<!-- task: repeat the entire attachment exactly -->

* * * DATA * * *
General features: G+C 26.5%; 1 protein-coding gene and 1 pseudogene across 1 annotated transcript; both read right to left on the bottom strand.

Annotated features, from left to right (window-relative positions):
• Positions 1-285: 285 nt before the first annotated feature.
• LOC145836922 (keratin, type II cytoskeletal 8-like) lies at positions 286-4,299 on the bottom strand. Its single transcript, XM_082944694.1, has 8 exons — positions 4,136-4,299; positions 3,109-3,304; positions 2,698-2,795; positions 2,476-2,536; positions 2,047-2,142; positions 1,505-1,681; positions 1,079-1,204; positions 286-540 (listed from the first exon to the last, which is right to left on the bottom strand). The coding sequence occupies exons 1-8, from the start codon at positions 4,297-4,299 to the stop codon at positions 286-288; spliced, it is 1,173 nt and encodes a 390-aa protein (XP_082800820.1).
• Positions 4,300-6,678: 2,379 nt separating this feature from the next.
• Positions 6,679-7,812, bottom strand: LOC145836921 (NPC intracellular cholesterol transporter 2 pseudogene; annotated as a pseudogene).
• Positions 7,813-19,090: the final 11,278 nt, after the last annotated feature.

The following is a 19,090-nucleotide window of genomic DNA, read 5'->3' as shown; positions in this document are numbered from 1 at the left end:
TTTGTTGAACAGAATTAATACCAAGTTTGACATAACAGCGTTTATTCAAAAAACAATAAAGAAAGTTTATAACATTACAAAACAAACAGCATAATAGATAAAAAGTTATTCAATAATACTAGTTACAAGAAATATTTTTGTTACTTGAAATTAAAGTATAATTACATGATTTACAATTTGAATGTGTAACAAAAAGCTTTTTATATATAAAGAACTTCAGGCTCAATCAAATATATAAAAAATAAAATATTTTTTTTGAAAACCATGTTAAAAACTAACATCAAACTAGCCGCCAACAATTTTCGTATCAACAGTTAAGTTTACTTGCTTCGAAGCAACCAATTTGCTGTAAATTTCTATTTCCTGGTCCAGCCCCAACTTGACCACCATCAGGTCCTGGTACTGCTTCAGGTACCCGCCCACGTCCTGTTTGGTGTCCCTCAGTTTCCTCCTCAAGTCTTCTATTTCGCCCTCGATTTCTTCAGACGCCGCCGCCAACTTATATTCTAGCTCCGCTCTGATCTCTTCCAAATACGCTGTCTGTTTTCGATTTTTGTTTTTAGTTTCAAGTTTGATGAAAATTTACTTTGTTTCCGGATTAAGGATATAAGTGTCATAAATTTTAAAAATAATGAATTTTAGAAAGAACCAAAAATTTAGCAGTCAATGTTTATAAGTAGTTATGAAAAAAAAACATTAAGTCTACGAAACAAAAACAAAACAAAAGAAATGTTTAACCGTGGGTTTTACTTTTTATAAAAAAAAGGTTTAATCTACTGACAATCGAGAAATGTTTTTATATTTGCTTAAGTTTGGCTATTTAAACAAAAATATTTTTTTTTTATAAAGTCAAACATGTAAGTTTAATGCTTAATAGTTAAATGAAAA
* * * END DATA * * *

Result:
General features: G+C 26.5%; 1 protein-coding gene and 1 pseudogene across 1 annotated transcript; both read right to left on the bottom strand.

Annotated features, from left to right (window-relative positions):
• Positions 1-285: 285 nt before the first annotated feature.
• LOC145836922 (keratin, type II cytoskeletal 8-like) lies at positions 286-4,299 on the bottom strand. Its single transcript, XM_082944694.1, has 8 exons — positions 4,136-4,299; positions 3,109-3,304; positions 2,698-2,795; positions 2,476-2,536; positions 2,047-2,142; positions 1,505-1,681; positions 1,079-1,204; positions 286-540 (listed from the first exon to the last, which is right to left on the bottom strand). The coding sequence occupies exons 1-8, from the start codon at positions 4,297-4,299 to the stop codon at positions 286-288; spliced, it is 1,173 nt and encodes a 390-aa protein (XP_082800820.1).
• Positions 4,300-6,678: 2,379 nt separating this feature from the next.
• Positions 6,679-7,812, bottom strand: LOC145836921 (NPC intracellular cholesterol transporter 2 pseudogene; annotated as a pseudogene).
• Positions 7,813-19,090: the final 11,278 nt, after the last annotated feature.

The following is a 19,090-nucleotide window of genomic DNA, read 5'->3' as shown; positions in this document are numbered from 1 at the left end:
TTTGTTGAACAGAATTAATACCAAGTTTGACATAACAGCGTTTATTCAAAAAACAATAAAGAAAGTTTATAACATTACAAAACAAACAGCATAATAGATAAAAAGTTATTCAATAATACTAGTTACAAGAAATATTTTTGTTACTTGAAATTAAAGTATAATTACATGATTTACAATTTGAATGTGTAACAAAAAGCTTTTTATATATAAAGAACTTCAGGCTCAATCAAATATATAAAAAATAAAATATTTTTTTTGAAAACCATGTTAAAAACTAACATCAAACTAGCCGCCAACAATTTTCGTATCAACAGTTAAGTTTACTTGCTTCGAAGCAACCAATTTGCTGTAAATTTCTATTTCCTGGTCCAGCCCCAACTTGACCACCATCAGGTCCTGGTACTGCTTCAGGTACCCGCCCACGTCCTGTTTGGTGTCCCTCAGTTTCCTCCTCAAGTCTTCTATTTCGCCCTCGATTTCTTCAGACGCCGCCGCCAACTTATATTCTAGCTCCGCTCTGATCTCTTCCAAATACGCTGTCTGTTTTCGATTTTTGTTTTTAGTTTCAAGTTTGATGAAAATTTACTTTGTTTCCGGATTAAGGATATAAGTGTCATAAATTTTAAAAATAATGAATTTTAGAAAGAACCAAAAATTTAGCAGTCAATGTTTATAAGTAGTTATGAAAAAAAAACATTAAGTCTACGAAACAAAAACAAAACAAAAGAAATGTTTAACCGTGGGTTTTACTTTTTATAAAAAAAAGGTTTAATCTACTGACAATCGAGAAATGTTTTTATATTTGCTTAAGTTTGGCTATTTAAACAAAAATATTTTTTTTTTATAAAGTCAAACATGTAAGTTTAATGCTTAATAGTTAAATGAAAA